Hi Abhijeet. Its great to have to speaking to us today hopefully we’ll get lots of info out of you on whats ahead!
So its been almost nine months since the Delhi Comic Con, and we are now edging towards Comic Con Express – Mumbai. Excited?
Totally! Having the comic con come to my city was something I had always been waiting for, and here it is!
|The horror… (Click to enlarge)
What made you decide to take a booth this time around at the convention and what can your fans expect to find there?
I had a lot of interactions with people at the Delhi Comic Con, without a stall to start with, and it was nice to see people finally being able to put a face to the names they’ve read in bylines – mine being one of them. So I decided to go for one this time around and have people know where to come and find me. Also, I’m going to be having some limited edition merchandise, featuring my artworks on it. Also on sale is an ambitious project I have been working on along with talented Delhi-based writer Anupam Arunachalam, called “Milk and Quickies”. We are completely looking forward to have people read this one!
Whats next after UBiMa? We have heard rumours of a sequel and there are definitely fans of the character looking to see more Bee-hari action – any light on the horizon?
Haha, I have heard similar rumours about the sequel too. And if they are true, well, the Bee-hari hunk would be back soon…we’ll have to wait and see. Besides this, I have been busy over the last few months with a couple of comics for Tinkle (more on that soon) along with the usual Tinkle stuff I do (Butterfingers, Defective Detectives, Sea Diaries, etc), and also some independent projects, one of them being “Milk and Quickies”.
Are you planning on or currently working with Adhiraj (Singh) on any other product? What was it like working for a loon like him?
I’ve been interacting with Adhiraj since early 2009, as a contributor to Random mag. It’s always been fun doing so, as with his writing one can never expect what’s to come next. If you liked Ubima, there are some crazy stories in Random you need to check out, which I had fun illustrating.
|UbiMa with his creators! (Click to enlarge)
Currently I guess both of us are busy with our own things, especially with the comic con round the corner, but we’re in touch. So let’s see what’s on the anvil.
Tell us about the birth of UbiMa and how you became a part of it all.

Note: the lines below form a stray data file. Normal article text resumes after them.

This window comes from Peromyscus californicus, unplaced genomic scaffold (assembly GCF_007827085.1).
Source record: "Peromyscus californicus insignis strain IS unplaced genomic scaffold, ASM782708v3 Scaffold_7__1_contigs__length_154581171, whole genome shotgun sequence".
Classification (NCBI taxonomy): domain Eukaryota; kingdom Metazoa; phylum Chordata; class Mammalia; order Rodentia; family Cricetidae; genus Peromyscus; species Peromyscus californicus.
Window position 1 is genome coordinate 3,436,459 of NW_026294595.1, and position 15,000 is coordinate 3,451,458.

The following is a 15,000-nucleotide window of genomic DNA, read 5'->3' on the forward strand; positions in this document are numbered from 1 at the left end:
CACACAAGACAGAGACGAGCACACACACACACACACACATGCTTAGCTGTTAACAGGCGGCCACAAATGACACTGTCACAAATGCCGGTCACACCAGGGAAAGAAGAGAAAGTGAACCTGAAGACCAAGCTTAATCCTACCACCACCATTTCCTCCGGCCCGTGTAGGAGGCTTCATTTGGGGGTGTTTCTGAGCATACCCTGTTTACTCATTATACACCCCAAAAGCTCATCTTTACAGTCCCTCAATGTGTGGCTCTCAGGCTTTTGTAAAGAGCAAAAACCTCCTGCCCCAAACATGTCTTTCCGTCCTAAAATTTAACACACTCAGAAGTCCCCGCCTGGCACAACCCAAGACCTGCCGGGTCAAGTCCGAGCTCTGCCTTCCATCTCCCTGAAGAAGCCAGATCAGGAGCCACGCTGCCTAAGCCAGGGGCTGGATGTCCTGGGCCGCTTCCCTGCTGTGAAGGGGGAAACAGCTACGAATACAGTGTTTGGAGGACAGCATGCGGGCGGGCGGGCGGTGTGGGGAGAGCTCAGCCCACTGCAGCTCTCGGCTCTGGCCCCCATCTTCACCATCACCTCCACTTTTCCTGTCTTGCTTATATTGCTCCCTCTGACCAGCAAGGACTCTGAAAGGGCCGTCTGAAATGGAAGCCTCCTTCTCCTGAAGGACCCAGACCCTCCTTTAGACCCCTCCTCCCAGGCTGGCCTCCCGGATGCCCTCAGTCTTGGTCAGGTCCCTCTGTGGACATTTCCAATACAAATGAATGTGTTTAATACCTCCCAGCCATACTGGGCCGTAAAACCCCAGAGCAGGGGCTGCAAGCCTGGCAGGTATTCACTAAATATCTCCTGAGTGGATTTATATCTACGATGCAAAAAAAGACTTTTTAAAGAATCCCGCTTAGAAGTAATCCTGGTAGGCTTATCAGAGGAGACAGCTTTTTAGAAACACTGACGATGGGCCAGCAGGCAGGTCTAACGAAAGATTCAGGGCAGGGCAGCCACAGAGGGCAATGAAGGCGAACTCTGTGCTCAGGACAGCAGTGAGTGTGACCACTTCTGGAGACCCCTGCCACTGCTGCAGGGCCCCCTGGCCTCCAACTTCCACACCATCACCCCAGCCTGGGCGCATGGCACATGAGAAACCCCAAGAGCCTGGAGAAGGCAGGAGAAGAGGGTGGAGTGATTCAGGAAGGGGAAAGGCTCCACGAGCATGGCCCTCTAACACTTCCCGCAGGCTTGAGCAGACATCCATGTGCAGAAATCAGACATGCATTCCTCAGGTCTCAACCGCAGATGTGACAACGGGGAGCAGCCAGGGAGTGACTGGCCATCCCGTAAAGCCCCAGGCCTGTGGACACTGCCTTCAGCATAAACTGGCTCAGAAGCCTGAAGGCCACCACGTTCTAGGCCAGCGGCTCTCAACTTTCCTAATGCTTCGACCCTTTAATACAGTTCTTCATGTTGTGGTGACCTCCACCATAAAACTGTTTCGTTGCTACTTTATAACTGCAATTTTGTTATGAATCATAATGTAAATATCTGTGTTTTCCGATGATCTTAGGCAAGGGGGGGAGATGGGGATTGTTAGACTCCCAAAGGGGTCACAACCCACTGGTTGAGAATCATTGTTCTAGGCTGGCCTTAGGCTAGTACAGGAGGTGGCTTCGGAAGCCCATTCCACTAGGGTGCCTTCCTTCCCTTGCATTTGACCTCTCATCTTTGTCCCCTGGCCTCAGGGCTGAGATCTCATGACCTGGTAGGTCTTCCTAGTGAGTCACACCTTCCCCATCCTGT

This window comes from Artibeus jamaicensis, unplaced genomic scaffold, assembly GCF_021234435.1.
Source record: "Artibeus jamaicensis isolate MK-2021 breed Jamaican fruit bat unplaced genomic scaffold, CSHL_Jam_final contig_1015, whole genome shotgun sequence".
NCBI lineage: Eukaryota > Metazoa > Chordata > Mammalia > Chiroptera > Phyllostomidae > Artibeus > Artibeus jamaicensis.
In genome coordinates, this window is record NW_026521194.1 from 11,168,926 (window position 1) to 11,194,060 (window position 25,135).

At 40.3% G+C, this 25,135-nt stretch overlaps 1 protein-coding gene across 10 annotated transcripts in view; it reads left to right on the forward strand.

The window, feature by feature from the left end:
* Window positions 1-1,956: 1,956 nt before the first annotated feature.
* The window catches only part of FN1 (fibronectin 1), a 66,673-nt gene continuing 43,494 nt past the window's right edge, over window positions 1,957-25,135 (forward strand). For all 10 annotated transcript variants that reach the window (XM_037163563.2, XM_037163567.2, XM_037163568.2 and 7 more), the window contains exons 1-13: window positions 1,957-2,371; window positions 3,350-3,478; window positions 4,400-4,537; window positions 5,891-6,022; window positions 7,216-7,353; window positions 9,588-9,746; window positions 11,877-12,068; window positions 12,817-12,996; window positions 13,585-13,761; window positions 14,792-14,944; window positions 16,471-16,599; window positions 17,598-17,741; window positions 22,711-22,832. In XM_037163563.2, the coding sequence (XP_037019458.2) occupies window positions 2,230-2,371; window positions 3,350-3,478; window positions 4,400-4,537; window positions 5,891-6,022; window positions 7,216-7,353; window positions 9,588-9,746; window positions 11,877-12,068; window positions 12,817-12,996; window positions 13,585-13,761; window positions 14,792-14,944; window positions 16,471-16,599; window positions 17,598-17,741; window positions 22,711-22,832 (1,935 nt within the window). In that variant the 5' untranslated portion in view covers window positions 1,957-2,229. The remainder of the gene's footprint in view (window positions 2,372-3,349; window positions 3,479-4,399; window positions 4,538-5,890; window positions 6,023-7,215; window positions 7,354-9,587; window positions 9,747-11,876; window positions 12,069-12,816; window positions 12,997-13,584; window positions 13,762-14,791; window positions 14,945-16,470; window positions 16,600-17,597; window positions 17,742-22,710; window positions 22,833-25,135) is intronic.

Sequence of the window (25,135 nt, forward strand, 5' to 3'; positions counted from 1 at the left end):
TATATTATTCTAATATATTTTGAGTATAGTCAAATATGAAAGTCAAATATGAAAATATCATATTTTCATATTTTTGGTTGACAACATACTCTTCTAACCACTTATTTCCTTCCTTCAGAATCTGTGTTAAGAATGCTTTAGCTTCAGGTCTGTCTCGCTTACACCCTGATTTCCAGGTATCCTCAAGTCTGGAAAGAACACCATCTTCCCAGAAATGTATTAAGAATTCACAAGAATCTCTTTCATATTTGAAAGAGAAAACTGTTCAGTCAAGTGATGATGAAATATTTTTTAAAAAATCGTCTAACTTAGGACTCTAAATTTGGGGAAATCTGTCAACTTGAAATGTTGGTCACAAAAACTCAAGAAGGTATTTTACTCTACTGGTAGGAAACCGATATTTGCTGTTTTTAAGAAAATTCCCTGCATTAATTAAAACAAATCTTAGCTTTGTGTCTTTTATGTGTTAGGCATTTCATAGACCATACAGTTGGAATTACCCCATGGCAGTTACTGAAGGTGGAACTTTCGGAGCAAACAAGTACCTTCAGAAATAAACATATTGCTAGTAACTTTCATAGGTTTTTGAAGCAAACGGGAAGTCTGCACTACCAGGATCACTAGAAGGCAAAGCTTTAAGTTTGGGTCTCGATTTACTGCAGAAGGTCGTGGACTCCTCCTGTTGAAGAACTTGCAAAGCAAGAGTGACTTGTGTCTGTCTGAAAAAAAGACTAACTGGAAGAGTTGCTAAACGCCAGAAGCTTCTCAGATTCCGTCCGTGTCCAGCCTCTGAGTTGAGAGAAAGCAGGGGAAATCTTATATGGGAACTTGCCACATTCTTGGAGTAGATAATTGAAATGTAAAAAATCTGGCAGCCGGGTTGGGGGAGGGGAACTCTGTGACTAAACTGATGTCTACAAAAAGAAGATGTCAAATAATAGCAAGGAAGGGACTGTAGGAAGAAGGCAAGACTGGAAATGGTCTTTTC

Ubima has been featured in Random a couple of times in the past, under the “Badly Drawn Comics” section. There was even a special feature booklet released along with one of the Random issues. I had always been reading it, thinking this to be one of the strangest comic creations, and always doubted the seriousness behind its creation. But when Adhiraj and the folks told me about their idea to revamp the series and release it as a full fledged comic, I was excited about it. They wanted a new-ish look to the character, all polished up, and yet keeping it edgy, staying true to its original “badly drawn” nature. I came up with something they liked, and hope the people liked too. As Adhiraj puts it, the first time he tried drawing up an Otter faced man, it ended up looking like a dog. I kinda kept that consistency(?) and maintained the “dog-faced-Otter-Man-thingy”. Don’t ask
What are the things keeping you busy these days?
Like I said, “Milk and Quickies” has kept me quite tied up in the recent past. It’s a very different read, considering the tone of the short stories in it. Very twisted at times. Anupam has provided great stories for it, and not to mention, the title 😉 In fact one of the stories from the book was picked by Warren Ellis and featured it on his website along with some other entries for a 3 panel comic competition. To us that was huge! The comic is called the BOX. It will be a part of “Milk and Quickies” and we would be having a limited number of prints at my stall at the comic con. Besides this, Tinkle projects have been on my schedule. I also illustrate for magazines like Timeout Mumbai and Dimdima. And of course, Comic Con. The Mumbai skyline crowd shot was done by me for the Twentyonwards/ComicCon guys. So yeah, been a packed last few months.
| (Click to enlarge)
Do you think you’ll do more creator-based/owned projects down the line or would you prefer working through the publishers as is the more common and practiced route?